I have to tell you this. There was a time early on, when I started receiving some responses to my initial call for prayers, etc.—it was that Saturday when we fasted for help—that I felt something I'd never felt before, and it was about you. I could FEEL the energies you were investing in Rob and me, via your prayers, anxious and hopeful thoughts, and whatever ways you chose to be with us. My heart was moved in a new way. I don't know how to describe correctly the thing that happened inside me, except to say that I prayed for you too that weekend, for every one of you, as well as for the ones I would never know were enlisted in the Brigade. I asked God to bless you in your heartaches and troubles and dreams, and—here's the interesting part—I asked him to bless you forever for the love you were sending and would send our way through this scary blink of time. (How, how, how can I say that so it comes across to you as big as what I felt and still feel? Augh! Words are such a bother sometimes.) There will never come a day when I stop appreciating the sweet fine gifts of encouragement and compassion you've shared with us, whether I actually heard or read them or whether you kept them quiet and private. Every day as long as I exist someplace those energies will be important to me, and will be part of who I am and what propels me forward. Your gifts are never-ending. It kind of blows my mind. Even if next year some of you disown me (please don't) or worse (don't), what you created for me/us in our vulnerable time will continue to be. Am I making sense? It was the greatest feeling to have the sense of one giant round of concern circling, to pray for you while you were praying for me. I'm still praying for you.

So. So there.

Did you hear? It's BENIGN! (Good job, Brigade.)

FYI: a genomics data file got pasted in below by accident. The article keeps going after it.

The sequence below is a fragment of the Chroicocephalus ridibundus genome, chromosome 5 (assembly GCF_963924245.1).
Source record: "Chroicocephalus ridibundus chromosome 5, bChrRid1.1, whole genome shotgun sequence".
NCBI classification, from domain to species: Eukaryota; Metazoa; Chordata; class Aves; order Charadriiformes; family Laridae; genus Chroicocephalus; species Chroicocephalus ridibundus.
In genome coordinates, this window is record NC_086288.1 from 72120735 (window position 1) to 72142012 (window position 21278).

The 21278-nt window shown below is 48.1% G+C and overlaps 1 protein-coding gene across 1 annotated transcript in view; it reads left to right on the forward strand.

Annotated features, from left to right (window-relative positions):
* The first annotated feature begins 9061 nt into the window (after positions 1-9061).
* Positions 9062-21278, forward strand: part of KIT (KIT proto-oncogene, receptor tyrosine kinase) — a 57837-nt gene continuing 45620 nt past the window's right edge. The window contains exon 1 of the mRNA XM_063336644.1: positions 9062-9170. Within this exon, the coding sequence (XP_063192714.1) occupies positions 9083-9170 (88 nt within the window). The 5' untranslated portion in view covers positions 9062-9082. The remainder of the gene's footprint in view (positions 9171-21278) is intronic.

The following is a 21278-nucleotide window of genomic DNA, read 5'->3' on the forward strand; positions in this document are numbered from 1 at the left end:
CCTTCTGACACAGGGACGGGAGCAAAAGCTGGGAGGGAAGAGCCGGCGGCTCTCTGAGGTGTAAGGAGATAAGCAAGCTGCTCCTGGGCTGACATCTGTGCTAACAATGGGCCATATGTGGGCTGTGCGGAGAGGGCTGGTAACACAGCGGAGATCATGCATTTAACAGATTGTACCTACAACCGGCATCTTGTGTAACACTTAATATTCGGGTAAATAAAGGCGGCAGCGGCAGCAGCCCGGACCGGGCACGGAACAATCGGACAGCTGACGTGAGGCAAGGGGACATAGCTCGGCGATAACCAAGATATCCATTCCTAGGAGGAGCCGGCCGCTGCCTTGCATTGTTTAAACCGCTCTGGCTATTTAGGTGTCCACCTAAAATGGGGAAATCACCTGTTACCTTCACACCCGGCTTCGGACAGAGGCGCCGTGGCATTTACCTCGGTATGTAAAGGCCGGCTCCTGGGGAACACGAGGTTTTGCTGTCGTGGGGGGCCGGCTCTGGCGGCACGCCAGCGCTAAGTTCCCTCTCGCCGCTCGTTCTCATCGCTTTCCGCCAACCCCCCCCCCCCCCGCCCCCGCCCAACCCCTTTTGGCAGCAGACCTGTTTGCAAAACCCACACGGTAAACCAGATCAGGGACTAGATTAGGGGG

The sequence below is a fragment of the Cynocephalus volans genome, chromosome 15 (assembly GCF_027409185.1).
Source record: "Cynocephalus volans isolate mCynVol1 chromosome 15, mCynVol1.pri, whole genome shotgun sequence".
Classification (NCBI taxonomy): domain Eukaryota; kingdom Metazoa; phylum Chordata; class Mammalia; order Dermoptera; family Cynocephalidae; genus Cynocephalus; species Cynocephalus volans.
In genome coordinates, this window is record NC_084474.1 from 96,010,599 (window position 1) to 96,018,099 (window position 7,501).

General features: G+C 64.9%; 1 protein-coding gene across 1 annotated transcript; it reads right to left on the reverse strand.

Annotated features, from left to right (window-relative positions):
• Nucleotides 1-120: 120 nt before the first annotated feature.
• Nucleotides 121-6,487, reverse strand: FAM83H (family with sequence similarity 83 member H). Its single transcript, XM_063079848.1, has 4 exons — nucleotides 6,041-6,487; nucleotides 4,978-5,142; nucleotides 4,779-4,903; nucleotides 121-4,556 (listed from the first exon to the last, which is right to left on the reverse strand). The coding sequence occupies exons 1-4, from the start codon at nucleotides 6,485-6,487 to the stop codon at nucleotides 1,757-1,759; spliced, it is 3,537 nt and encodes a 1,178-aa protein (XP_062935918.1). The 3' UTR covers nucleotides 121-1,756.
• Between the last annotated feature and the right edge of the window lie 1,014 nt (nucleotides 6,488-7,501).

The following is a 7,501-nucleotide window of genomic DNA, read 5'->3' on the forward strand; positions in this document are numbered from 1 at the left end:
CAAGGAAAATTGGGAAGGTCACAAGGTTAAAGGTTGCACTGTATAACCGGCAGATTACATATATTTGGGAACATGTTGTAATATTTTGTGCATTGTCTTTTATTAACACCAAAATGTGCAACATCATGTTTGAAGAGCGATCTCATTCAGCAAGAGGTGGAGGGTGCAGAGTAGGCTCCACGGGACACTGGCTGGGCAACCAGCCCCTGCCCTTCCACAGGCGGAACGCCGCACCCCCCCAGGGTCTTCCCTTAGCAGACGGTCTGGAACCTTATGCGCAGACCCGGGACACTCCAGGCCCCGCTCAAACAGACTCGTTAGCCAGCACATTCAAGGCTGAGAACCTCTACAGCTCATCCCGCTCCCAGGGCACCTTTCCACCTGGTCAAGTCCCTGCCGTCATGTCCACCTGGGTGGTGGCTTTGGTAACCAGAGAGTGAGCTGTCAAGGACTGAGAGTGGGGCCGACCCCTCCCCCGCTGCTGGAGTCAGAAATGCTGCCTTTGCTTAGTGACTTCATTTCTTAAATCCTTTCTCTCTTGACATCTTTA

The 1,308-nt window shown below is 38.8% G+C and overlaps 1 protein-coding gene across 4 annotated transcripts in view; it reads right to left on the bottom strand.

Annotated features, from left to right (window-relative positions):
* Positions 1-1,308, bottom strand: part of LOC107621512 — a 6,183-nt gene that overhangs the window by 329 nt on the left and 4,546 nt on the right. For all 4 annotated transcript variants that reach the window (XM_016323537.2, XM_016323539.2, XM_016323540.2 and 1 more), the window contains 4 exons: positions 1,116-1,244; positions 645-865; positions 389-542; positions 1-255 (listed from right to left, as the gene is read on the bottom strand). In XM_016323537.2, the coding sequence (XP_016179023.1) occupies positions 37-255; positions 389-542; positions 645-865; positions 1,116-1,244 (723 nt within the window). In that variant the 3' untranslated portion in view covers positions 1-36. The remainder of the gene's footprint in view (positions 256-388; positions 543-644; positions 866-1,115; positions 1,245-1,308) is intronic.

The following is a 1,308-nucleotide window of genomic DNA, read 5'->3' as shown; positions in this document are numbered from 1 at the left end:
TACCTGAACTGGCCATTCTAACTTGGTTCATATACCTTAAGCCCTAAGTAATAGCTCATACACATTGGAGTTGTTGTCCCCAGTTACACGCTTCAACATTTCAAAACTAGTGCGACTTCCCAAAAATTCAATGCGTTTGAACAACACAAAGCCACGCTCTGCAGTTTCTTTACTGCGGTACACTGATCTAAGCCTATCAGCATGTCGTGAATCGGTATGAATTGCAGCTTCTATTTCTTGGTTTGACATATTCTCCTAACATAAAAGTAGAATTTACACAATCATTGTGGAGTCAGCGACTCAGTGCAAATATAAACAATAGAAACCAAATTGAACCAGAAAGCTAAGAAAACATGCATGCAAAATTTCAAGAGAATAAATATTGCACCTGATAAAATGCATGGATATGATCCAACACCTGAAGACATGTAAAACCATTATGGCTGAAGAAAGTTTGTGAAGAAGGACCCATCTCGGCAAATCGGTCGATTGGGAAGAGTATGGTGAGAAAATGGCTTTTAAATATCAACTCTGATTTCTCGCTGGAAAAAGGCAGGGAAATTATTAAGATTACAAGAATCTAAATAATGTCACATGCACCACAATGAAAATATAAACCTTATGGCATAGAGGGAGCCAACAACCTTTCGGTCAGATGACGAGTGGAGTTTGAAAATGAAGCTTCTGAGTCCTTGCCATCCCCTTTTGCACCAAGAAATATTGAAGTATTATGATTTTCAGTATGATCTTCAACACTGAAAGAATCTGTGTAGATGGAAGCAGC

P.S. Clarification for a few people who expressed confusion about the details of surgery, etc.—The alien mass inside me was right up against my chest wall and that made it impossible for the surgeon to do a simple biopsy. I didn't have a mastectomy; I had kind of a two-in-one operation; the surgeon opened me up and took out the mass and surrounding tissues, and sent it to the lab for analysis. Since he had to go in like that just to do the initial biopsy it made sense to try to remove the entire problem on the first go in order to hopefully avoid a second surgery if the biopsy came back malignant. Does that make more sense than whatever I said the first time? Bottom line for now: NO malignancy, NO second operation. Just vigilant mammograms from here on out. (Oh, joy.)

19 August 2009

Good therapies

• crying over a beautiful belated anniversary letter from my fella
• enjoying a triple chocolate sundae for elevensies, solo and guilt-free
• a hilarious story about my 60-something male cousin in Carolina having his first mammogram (and a not so funny lumpectomy—but it was benign, gratefully)
• a get-ready-for-it meal at our new favorite restaurant, Fusion
• this:



• wrapping my arms around the African detachment of our Tribe for the first time in too many months
• scrumptious archetype: Pooh-shaped toddler
• nieces and nephew blowing stinky plastic bubbles with their aunts and uncles
• making it comfortably into adorable size 8 green cords in the hospital gift shop (I owe it all to 2% spandex) (too bad they weren't on sale)
• wearing my dad's ruby aviator ring for courage
• an expertly done blood draw
• dabbing on just a tich of Chanel No. 5, vintage 1940s, and thinking of my mom
• significant pre-pay discounts
• helpful advice, strengthening words, and partnered faith from loved ones
• finally figuring out the recurring dream metaphor that had me freaking me out this morning
• reading a random passage of scripture in a way I never had before, and recognizing a personal answer that put an end to my panic attacks about surgery
• two backrubs!
• many excellent hugs
• check-in time changed from 6:00 a.m. to 7:00 a.m.
Becca's lemony peach pie
• being encircled by husband, father-in-law, and brothers-in-law and given a priesthood blessing
• family members fasting with me after 11:00 p.m.
• finding an AVEDA CARE PACKAGE waiting on my doorstep, complete with helium balloons I can suck on for breakfast!